Early Adolescence is a period of self-doubt, strange hormone imbalances, and definitely caring more about that moment before third period when your crush waved to your best friend instead of you. To be honest, academic achievement is pushed to the wayside to make room for these adolescent foibles. A middle school teacher should have tools that they bring to the classroom knowing these things, and perhaps make their classroom a safe haven amidst the emotional turmoil they may or may not be going through.
My first source discusses the possibility that the reason that the need for so much social adjustment in so little time is the exact age at which this change is occurring. The transfer from elementary school to junior high happens around the age twelve or thirteen. The source claims that this disruption makes the adjustment period much longer than it has to be. Many school systems across the United States has actually already put this practice to test. In many other places, junior high starts in Grade Six, and not Grade Seven. While you still have the youth who hit puberty earlier, it allows the majority of middle school students to adjust smoothly before hitting the tidal wave that is puberty. (Blyth, et al. 1983)
The same article discussed how going through the turmoil of social adjustment in secondary school could help the individual when dealing with issues later on in their life. It’s explained by the process of building muscle: When you start working out to get sick biceps, you have to break the muscle fibers and build them back up again. The scholars claim that by going through adolescent traumas, it sets you up to deal with harder traumas later on in life. Regardless, they state that while this trauma is going on, it leaves little room for absorbing information. What is efficient for emotional development is not necessarily efficient for education.(Blyth, et al. 1983)
My second academic article discusses school climate and the social adjustment that occurs within the climate. The researchers used an already established scale called the School Climate Survey (SCS), which was a way to establish a contrast between the school climate that the students observed, versus the school climate the admin and teachers thought they were providing. The information that the students provided was organized by hierarchical multiple regression equations that first accounted for the effects of demographic variables (ethnicity, social class, household composition), and then accounted for the variables correlating to the students’ school climate perceptions (self-esteem, academic self concept, exposure to stressful events, and academic performance) The results hypothesized that more positive perceptions of school climate would be associated with fewer externalizing and internalizing problems for boys and girls. Analyses were carried out separately for boys and girls, because research has shown differences in their expressions of maladjustment.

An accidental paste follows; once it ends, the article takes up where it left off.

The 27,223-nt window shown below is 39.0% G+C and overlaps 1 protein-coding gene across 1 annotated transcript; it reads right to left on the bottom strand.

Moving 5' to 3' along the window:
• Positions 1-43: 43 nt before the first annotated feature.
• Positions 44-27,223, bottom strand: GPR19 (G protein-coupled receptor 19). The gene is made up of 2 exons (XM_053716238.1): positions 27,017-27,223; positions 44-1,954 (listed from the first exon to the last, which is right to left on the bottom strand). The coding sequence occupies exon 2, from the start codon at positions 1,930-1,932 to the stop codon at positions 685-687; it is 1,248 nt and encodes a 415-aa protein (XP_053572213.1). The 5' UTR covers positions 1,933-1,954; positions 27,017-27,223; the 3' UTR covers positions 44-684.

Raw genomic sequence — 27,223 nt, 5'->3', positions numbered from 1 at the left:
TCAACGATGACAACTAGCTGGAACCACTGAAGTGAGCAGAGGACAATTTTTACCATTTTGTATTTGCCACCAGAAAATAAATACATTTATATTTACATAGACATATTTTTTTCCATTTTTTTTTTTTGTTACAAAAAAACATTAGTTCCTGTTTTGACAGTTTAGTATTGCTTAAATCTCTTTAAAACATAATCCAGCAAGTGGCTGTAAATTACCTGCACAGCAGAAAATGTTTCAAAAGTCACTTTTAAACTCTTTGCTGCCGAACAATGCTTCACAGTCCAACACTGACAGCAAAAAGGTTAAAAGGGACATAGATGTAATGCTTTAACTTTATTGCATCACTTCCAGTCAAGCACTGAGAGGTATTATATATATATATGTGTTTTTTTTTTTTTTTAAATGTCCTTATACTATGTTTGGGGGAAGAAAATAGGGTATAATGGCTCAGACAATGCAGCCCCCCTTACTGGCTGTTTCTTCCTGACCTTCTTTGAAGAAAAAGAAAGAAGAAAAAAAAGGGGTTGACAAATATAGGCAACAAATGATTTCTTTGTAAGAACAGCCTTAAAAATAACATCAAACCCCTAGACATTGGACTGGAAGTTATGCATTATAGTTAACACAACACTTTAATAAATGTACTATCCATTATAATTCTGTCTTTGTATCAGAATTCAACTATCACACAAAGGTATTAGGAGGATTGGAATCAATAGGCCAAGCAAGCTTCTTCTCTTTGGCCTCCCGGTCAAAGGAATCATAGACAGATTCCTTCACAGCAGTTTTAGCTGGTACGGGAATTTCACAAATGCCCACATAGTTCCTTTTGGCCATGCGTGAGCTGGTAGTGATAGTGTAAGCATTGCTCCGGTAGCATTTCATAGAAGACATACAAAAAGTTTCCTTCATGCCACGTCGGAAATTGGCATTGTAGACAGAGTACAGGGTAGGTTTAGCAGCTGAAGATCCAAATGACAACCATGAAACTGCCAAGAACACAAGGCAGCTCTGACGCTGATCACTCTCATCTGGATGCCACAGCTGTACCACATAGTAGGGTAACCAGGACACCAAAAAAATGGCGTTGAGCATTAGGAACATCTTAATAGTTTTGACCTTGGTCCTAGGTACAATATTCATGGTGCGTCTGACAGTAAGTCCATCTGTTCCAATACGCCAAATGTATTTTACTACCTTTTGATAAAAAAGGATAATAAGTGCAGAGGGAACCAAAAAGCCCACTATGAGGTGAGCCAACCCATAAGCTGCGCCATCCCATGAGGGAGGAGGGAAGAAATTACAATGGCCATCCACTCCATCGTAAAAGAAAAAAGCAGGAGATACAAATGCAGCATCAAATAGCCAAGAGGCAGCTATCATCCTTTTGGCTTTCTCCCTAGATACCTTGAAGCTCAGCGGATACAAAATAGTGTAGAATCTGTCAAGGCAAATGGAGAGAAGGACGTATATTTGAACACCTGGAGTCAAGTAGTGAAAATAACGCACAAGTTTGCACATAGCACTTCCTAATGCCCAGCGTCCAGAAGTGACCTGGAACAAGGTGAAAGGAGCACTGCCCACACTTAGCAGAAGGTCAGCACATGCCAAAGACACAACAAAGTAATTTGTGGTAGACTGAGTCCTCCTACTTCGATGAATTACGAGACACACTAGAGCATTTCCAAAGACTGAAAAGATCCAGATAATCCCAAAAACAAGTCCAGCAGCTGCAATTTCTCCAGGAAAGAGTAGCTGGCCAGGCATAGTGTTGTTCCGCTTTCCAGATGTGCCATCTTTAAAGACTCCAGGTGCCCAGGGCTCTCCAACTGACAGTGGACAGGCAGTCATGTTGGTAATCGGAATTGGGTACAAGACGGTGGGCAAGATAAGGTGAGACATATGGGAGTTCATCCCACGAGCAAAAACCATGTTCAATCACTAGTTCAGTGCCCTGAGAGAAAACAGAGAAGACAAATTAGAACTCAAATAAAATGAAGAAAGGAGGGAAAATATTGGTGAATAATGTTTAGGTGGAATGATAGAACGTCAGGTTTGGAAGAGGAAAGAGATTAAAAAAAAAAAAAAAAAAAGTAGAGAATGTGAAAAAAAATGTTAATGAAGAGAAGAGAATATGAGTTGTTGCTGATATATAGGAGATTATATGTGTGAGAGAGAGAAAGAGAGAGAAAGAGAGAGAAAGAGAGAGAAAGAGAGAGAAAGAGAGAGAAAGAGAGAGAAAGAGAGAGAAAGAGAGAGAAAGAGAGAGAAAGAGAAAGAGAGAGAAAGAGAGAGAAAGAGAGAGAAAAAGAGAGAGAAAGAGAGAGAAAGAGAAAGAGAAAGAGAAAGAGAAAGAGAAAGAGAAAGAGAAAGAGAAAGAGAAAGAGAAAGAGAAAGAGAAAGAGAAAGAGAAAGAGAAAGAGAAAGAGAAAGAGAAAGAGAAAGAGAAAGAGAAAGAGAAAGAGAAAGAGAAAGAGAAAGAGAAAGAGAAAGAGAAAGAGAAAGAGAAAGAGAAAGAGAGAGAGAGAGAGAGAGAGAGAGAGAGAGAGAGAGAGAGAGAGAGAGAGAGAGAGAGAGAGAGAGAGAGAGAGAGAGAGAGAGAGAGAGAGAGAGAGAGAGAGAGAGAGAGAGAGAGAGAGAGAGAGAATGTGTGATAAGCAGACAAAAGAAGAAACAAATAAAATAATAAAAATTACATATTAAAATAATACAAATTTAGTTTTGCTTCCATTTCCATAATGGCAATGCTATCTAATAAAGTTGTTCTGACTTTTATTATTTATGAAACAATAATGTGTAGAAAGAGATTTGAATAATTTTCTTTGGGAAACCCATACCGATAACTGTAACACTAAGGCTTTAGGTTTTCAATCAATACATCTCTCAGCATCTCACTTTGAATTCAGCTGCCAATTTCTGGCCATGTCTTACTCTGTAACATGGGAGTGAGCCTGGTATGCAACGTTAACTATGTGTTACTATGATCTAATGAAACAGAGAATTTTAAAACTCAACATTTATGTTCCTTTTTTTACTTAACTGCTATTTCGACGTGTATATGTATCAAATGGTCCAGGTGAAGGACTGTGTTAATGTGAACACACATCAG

Uni-variate tests showed that girls earned higher grades than did boys and reported more positive school climate perceptions, but did not differ from boys on self-worth, academic self-concept, or stressful events. What this evidence tells us is that the perceived school climate has a heavy involvement in establishing social adjustment in adolescents. A solution to improving the school climates is taking the results of the surveys and actually doing something constructive with them. Use the feedback of the SCS to provide better for your school’s population of adolescent students. Focus on low self concept if that is an issue at a specific school. Then focus on the destructive impact that cliques can have on young minds, and try to address and talk about cliques with the kids to discuss how better to include people. (Kuperminc, et al. 2010)
One more academic paper focuses on an issue that is rather selective, but if applied to the larger demographic of anti-social students could ease the process of social adjustment in post-secondary. A paper written by the academics Wolters, et al. titled “Social Adjustment of Deaf Early Adolescents at the Start of Secondary School: The Divergent Role of Withdrawn Behaviour in Peer Status” discusses the issue of including students, particularly deaf students, into the cohesiveness of the adolescent classroom and prevent the staggering statistics that state that deaf students are more likely to be anti-social. Like I said, the results of this study can be used to exrapolate on other anti-social students, reguardless of the reason behind their loneliness. In this article, the solution to including deaf adolescents was for the teacher to take into account the introduction of a deaf member into their classroom, and get other kids to learn how to communicate in order for the deaf student to feel more included. This process worked by introducing the student on the first day in class in sign language, and then getting the rest of his/her peers interested in communicating with them too. The teacher sent home a workbook of sign language so that the kids could pick up some basics on sign language. Even just knowing how to say “hi” “good morning” and “how are you” drastically changed the deaf student’s middle school experience. I stand to reason that dealing with other groups of anti-social teens is no different. If the teacher can pick out the students who are most likely to fall into anti-social patterns at the beginning of the school year, they can create more activities for the class specifically doctored to make those students feel special. The result is that anti-social teens make friends this way, and have an outlet for all their unresolved angst. (Wolters, et al. 2014)
Kuperminc, G. P., Leadbeater, B. J., Emmons, C., & Blatt, S. J. (1997). Perceived School Climate and Difficulties in the Social Adjustment of Middle School Students. Applied Developmental Science, 1(2), 76–88.